Bubble Strategy Protects Yourself, Co-workers and Others from COVID-19
October 30, 2020 - Don't let anyone burst your bubble.
Limiting and beating back the spread of the coronavirus – while at the same time keeping operations open – requires that we all respect and protect the bubble.
Known as social bubbles, contact bubbles, COVID-19 bubbles, quaranteams and pods, they're the small groups of people who treat each other as safe. They're your inner circle, your sphere of influence, the people with whom you've had more or less the same social contact as you did before the pandemic.
At home, that means family members. At work, it means people that work together doing jobs in such a way that adequate social distancing isn't possible.
The idea is to treat your bubble as a group quarantine, with everyone in the bubble avoiding or at least limiting close contact with people outside the bubble. If everyone in the group socially distances, wears masks and uses good hygiene in all exchanges with the outside world, the bubble stays intact.
Around the world, this strategy is popping up in many ways as operations continue to refine work schedules to keep employees as safe as possible on the job.
"Wherever we can, the same two to three guys on a crew are assigned to work together consistently. We also do our best to stay consistent when bringing in members of another crew, electrical as an example, to help troubleshoot an issue," said Erich Bower, General Manager-Tyrone in New Mexico.
Divide and Conquer
Think of bubble strategy as the opposite of that teacher from your childhood who changed the seating chart every two weeks so every student got exposed, so to speak, to every other student in the class.
If you've been keeping up with NBA basketball, you know that the players, referees, coaches and staff of all the teams are playing in one giant bubble in Orlando, Fla. On the job, you may be getting used to seeing the same faces day in, day out as your supervisor has you working in crews with the very same employees rather than rotating members.
"What we're also doing, and I completely stole this from what Sierrita has been doing, is that we're now also looking at all of the possible interactions that a given team might have with an employee from another team or a contractor and seeing how we can eliminate or at least modify those encounters," Bower said.
Safford operations in Arizona is not keeping to a strict bubble policy for all scheduling, per se, but is keeping teams together as much as possible.
At Cerro Verde, the entire shift of employees on-site work, eat and sleep in the same quarters to limit outside exposure as much as possible for seven days, then they have seven days off, while the next shift does the same. To protect their very large bubble – more than 2,000 employees at once – they are temperature screened and rapid tested at the beginning and end of their workweeks.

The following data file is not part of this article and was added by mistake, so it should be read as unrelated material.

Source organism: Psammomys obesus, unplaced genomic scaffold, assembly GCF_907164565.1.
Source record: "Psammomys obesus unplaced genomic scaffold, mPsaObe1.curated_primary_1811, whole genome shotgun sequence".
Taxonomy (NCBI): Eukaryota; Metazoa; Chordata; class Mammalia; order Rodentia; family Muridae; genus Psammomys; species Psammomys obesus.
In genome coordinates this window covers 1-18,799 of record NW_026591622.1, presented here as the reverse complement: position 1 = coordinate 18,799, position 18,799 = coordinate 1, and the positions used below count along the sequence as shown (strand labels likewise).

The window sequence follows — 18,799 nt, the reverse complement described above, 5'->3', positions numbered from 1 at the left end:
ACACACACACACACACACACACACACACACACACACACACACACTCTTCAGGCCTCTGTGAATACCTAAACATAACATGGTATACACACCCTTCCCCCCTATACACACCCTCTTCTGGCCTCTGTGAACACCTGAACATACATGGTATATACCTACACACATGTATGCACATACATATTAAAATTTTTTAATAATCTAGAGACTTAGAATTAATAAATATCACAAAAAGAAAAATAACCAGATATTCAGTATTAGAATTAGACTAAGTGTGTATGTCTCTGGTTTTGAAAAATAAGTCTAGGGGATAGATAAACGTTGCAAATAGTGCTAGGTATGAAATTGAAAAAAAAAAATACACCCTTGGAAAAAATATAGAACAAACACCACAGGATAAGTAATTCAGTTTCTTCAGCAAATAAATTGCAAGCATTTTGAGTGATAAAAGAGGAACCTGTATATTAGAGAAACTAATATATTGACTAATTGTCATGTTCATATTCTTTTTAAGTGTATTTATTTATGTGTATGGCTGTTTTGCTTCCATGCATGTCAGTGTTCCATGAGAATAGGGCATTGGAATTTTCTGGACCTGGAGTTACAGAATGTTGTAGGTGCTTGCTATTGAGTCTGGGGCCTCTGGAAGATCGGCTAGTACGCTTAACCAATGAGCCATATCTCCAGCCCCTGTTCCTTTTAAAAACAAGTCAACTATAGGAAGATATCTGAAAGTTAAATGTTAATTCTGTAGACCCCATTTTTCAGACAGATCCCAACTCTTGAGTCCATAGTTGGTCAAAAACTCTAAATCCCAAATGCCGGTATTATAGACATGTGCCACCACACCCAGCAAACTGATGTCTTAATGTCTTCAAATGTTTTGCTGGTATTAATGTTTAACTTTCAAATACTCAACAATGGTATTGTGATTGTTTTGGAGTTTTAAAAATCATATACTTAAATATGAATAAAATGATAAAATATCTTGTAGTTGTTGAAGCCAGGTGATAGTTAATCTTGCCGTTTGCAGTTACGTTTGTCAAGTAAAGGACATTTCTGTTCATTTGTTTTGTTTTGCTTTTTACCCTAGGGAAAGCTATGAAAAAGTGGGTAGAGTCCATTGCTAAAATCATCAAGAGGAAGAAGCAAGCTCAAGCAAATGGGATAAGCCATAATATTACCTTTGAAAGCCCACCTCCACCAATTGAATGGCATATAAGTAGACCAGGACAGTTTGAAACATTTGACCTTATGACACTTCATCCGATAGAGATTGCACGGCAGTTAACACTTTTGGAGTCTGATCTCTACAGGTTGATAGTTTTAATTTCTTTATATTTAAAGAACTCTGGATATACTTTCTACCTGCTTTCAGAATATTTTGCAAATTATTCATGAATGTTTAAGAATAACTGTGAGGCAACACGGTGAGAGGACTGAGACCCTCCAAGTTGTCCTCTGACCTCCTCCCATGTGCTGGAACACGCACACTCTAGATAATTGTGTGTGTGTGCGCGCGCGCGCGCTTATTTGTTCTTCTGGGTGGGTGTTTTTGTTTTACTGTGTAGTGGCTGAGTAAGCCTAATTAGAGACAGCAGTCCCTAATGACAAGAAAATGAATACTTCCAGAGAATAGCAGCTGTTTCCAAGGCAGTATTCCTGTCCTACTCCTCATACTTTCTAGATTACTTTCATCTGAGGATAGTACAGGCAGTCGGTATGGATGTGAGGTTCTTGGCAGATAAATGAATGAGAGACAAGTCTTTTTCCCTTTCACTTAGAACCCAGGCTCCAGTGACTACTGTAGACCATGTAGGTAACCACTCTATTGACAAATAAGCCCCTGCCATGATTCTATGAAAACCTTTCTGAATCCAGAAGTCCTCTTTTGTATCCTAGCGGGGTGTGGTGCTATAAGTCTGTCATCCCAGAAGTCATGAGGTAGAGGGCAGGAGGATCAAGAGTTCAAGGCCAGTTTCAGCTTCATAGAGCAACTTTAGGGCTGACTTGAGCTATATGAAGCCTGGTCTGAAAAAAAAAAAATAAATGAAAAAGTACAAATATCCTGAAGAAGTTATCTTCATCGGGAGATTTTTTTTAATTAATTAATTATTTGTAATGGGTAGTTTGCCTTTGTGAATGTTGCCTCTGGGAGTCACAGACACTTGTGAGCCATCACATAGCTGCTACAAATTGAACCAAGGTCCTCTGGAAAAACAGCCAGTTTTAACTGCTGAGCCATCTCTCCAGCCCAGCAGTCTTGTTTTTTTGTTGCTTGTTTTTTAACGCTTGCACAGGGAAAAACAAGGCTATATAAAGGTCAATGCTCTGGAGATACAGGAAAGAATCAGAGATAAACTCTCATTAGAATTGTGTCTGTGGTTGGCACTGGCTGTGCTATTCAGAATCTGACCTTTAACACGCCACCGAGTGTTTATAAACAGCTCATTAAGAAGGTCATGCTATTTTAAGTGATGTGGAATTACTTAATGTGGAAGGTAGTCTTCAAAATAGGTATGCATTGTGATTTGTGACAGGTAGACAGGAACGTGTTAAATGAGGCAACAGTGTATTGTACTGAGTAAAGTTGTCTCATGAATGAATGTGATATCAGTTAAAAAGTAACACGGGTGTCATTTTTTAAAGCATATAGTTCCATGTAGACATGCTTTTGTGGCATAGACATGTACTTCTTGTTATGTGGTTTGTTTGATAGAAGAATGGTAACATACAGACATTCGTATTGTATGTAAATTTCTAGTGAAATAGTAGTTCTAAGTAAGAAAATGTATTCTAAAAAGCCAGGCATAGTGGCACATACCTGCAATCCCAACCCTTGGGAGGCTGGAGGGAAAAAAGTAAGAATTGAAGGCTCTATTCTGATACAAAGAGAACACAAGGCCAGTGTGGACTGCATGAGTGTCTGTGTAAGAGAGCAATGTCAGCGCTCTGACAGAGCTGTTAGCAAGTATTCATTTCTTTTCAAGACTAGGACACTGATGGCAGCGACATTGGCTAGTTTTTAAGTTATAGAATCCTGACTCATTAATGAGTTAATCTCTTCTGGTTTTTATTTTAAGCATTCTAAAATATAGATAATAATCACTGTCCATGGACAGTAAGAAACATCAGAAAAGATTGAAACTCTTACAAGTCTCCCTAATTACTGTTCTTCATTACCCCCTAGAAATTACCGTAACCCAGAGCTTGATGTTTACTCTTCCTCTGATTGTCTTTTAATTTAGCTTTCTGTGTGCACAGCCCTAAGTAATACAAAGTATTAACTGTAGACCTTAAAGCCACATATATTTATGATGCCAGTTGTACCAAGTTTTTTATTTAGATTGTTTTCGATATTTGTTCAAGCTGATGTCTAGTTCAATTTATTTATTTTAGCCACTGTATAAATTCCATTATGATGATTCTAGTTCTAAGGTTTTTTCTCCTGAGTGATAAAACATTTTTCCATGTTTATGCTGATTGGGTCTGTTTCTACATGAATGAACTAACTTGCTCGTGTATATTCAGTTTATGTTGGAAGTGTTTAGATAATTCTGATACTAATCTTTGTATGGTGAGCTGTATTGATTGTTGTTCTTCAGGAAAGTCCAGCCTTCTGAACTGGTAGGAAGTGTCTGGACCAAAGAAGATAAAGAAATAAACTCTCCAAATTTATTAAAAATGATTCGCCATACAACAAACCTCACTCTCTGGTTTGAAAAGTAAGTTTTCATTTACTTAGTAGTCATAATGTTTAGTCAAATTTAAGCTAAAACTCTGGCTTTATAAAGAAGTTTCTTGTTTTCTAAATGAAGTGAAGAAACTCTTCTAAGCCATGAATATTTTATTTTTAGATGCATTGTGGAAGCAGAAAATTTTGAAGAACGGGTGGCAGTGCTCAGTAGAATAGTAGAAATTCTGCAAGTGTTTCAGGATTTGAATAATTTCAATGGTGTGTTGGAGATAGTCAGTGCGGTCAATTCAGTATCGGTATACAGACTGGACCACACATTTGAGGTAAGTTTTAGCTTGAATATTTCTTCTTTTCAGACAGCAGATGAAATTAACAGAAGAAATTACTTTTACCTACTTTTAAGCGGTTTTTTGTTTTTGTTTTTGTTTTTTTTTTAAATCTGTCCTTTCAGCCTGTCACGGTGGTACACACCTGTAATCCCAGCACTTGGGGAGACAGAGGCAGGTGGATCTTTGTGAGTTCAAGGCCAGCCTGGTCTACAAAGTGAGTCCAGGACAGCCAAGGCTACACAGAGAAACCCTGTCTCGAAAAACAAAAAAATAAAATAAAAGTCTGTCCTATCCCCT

At PT Freeport Indonesia, there's the Portsite bubble, with the same group of employees working two weeks straight and limiting outside interaction to keep everyone healthy. They're also rethinking how employees interact even briefly in passing at PTFI, said Albert Jiesral, Production Operations Supervisor-GBC Rail Haulage.
"We have a joint team of Safety, Security and supervisors who regularly inspects how employees are complying with the protocols, and we're now focusing on situations such as when employees are entering or exiting the shaft / elevator to ensure we're social distancing," Jiesral said.
Welcome To My World – Or Not
Though a lot of people instinctively form and protect bubbles without knowing a thing about bubble strategy, thinking about your own bubble – and who is a threat to pop it – can play a beneficial role in Freeport-McMoRan's response to the pandemic in three important ways:
- Limiting the spread of the virus through isolation of people into small, safe groups
- Providing fast, efficient contact tracing when a person tests positive, because bubble-mates can quickly be identified as close contacts and notified
- Prompting supervisors and managers to re-evaluate every exchange, or bubble intrusion, as it were, between employees and contractors of different groups to minimize contact
Exposure to the most potent vehicle of the virus – airborne respiratory droplets – can be seen as second-hand smoke.
For example, even if the only contact someone has with you every day is to hand you a package, in that short exchange, most people can detect the presence of a smoker. But if that same delivery person leaves the package outside the door, knocks and then leaves, when you pick up the package, you don't smell second-hand smoke. Likewise, a similar exchange with someone who might shed respiratory droplets also will be eliminated.
As well as helping contain the spread and aid in contact tracing, one more benefit of bubble strategy is hard to quantify but shouldn't be overlooked: the very nature of grouping in bubbles brings members together in a way that raises the bar on respecting and protecting co-workers, family members and fellow citizens.
"I think there is comradery that comes out of it, because you want to protect your group – and you definitely don't want to be the one who lets down your family members or colleagues by not adequately protecting your bubble," said Dr. Richard Vinroot, the company's Vice President and Medical Director.
"Also, I think as people continue to work together and grow more familiar with each other, they get more and more comfortable talking to a co-worker about at-risk behavior, and that's good for everyone."